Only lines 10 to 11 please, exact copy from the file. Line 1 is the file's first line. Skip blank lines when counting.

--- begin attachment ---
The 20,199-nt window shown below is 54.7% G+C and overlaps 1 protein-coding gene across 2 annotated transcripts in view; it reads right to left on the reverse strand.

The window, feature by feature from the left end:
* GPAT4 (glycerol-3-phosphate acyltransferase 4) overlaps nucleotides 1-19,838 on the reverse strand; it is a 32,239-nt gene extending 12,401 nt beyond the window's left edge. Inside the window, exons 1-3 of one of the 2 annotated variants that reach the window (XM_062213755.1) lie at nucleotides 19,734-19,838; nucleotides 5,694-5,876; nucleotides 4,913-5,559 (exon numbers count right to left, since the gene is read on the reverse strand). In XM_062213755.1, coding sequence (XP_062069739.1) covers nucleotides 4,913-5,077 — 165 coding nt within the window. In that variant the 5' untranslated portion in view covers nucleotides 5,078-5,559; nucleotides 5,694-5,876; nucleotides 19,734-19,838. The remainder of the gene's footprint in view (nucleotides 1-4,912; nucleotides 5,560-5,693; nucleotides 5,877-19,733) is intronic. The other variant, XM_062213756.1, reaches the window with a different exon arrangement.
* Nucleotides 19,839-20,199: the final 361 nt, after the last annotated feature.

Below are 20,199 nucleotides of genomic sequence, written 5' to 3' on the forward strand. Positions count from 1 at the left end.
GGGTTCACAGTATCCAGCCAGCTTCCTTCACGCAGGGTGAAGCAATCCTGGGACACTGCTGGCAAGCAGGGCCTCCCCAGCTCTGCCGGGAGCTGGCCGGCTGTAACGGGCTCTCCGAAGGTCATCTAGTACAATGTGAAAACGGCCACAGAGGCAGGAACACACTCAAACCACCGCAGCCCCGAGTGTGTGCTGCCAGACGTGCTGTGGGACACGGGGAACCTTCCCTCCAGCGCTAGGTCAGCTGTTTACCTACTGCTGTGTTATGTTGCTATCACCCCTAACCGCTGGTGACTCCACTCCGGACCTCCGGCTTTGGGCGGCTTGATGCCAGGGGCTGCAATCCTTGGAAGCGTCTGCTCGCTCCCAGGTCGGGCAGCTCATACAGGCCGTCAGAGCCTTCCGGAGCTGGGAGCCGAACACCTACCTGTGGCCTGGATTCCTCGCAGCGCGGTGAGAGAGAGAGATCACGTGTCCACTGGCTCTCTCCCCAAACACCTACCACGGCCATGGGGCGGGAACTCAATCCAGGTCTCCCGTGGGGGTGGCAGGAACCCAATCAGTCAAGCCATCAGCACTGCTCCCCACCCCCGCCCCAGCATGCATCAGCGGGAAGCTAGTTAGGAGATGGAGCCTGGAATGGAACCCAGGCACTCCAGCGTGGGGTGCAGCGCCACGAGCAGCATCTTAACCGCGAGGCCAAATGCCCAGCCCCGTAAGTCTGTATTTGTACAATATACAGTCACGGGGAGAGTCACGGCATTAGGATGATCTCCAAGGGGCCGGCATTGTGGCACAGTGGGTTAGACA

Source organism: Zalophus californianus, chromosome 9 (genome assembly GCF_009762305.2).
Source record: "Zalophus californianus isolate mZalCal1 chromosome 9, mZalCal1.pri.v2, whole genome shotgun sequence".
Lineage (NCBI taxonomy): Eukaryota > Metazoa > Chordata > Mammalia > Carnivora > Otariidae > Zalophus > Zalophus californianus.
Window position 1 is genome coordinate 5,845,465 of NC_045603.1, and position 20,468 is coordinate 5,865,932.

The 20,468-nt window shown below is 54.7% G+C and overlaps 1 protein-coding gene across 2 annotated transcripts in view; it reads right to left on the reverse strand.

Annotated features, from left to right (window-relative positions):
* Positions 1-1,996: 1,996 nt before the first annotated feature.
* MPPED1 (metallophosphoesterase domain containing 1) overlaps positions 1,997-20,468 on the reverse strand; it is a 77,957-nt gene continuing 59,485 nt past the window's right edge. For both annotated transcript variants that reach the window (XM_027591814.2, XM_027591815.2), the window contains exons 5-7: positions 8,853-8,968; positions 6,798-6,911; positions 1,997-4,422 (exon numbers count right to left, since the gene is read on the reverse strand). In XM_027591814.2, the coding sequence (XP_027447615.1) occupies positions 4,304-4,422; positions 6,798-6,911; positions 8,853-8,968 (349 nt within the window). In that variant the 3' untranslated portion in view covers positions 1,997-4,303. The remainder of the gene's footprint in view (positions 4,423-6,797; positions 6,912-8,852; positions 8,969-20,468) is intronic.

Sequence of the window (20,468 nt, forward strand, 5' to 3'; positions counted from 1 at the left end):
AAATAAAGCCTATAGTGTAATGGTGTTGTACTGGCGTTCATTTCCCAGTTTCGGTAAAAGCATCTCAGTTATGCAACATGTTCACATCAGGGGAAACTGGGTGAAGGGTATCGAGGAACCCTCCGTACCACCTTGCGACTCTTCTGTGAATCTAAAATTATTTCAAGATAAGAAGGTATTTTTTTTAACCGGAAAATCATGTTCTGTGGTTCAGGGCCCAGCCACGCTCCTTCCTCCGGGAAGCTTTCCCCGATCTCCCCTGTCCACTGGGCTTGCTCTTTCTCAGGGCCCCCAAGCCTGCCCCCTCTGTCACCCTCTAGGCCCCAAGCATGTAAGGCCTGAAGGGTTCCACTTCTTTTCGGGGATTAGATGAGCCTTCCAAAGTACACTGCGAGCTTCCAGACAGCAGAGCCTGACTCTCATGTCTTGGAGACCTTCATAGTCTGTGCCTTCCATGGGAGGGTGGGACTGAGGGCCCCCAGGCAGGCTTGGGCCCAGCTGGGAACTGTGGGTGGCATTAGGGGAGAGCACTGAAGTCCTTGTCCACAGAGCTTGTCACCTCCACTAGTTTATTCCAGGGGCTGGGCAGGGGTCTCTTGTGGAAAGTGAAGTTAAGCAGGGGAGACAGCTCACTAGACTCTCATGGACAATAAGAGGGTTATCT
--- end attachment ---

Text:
Window position 1 is genome coordinate 5,845,465 of NC_045603.1, and position 20,468 is coordinate 5,865,932.

The 20,468-nt window shown below is 54.7% G+C and overlaps 1 protein-coding gene across 2 annotated transcripts in view; it reads right to left on the reverse strand.